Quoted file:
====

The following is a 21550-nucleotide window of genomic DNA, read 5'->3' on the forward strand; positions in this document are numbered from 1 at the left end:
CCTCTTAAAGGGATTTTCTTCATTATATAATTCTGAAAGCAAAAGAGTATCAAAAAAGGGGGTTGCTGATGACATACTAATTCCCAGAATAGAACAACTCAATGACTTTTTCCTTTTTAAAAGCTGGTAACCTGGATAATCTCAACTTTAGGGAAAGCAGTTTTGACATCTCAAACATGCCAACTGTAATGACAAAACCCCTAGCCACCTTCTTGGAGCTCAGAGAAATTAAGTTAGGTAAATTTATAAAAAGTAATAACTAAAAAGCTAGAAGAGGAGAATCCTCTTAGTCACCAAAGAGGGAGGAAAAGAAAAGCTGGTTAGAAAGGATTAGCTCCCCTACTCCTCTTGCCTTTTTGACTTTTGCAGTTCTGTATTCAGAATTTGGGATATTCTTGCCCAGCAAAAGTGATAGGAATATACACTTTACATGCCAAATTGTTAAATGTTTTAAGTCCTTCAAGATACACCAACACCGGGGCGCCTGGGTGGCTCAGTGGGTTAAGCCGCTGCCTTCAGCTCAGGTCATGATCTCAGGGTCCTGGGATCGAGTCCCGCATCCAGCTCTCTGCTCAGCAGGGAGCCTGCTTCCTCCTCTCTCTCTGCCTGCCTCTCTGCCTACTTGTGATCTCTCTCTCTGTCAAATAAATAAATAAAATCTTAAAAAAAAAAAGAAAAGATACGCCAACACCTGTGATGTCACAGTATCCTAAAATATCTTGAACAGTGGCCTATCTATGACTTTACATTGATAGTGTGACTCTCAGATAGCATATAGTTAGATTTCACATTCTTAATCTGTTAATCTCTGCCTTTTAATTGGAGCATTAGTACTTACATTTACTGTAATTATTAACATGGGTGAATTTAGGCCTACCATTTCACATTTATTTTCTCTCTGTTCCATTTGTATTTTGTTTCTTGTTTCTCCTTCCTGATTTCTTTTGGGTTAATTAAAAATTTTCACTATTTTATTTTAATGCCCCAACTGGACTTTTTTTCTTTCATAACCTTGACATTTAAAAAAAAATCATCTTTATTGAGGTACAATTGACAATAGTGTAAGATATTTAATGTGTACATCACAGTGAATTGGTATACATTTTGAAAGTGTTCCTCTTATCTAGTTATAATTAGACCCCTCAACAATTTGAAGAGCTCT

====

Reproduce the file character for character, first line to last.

The following is a 21550-nucleotide window of genomic DNA, read 5'->3' on the forward strand; positions in this document are numbered from 1 at the left end:
CCTCTTAAAGGGATTTTCTTCATTATATAATTCTGAAAGCAAAAGAGTATCAAAAAAGGGGGTTGCTGATGACATACTAATTCCCAGAATAGAACAACTCAATGACTTTTTCCTTTTTAAAAGCTGGTAACCTGGATAATCTCAACTTTAGGGAAAGCAGTTTTGACATCTCAAACATGCCAACTGTAATGACAAAACCCCTAGCCACCTTCTTGGAGCTCAGAGAAATTAAGTTAGGTAAATTTATAAAAAGTAATAACTAAAAAGCTAGAAGAGGAGAATCCTCTTAGTCACCAAAGAGGGAGGAAAAGAAAAGCTGGTTAGAAAGGATTAGCTCCCCTACTCCTCTTGCCTTTTTGACTTTTGCAGTTCTGTATTCAGAATTTGGGATATTCTTGCCCAGCAAAAGTGATAGGAATATACACTTTACATGCCAAATTGTTAAATGTTTTAAGTCCTTCAAGATACACCAACACCGGGGCGCCTGGGTGGCTCAGTGGGTTAAGCCGCTGCCTTCAGCTCAGGTCATGATCTCAGGGTCCTGGGATCGAGTCCCGCATCCAGCTCTCTGCTCAGCAGGGAGCCTGCTTCCTCCTCTCTCTCTGCCTGCCTCTCTGCCTACTTGTGATCTCTCTCTCTGTCAAATAAATAAATAAAATCTTAAAAAAAAAAAGAAAAGATACGCCAACACCTGTGATGTCACAGTATCCTAAAATATCTTGAACAGTGGCCTATCTATGACTTTACATTGATAGTGTGACTCTCAGATAGCATATAGTTAGATTTCACATTCTTAATCTGTTAATCTCTGCCTTTTAATTGGAGCATTAGTACTTACATTTACTGTAATTATTAACATGGGTGAATTTAGGCCTACCATTTCACATTTATTTTCTCTCTGTTCCATTTGTATTTTGTTTCTTGTTTCTCCTTCCTGATTTCTTTTGGGTTAATTAAAAATTTTCACTATTTTATTTTAATGCCCCAACTGGACTTTTTTTCTTTCATAACCTTGACATTTAAAAAAAAATCATCTTTATTGAGGTACAATTGACAATAGTGTAAGATATTTAATGTGTACATCACAGTGAATTGGTATACATTTTGAAAGTGTTCCTCTTATCTAGTTATAATTAGACCCCTCAACAATTTGAAGAGCTCT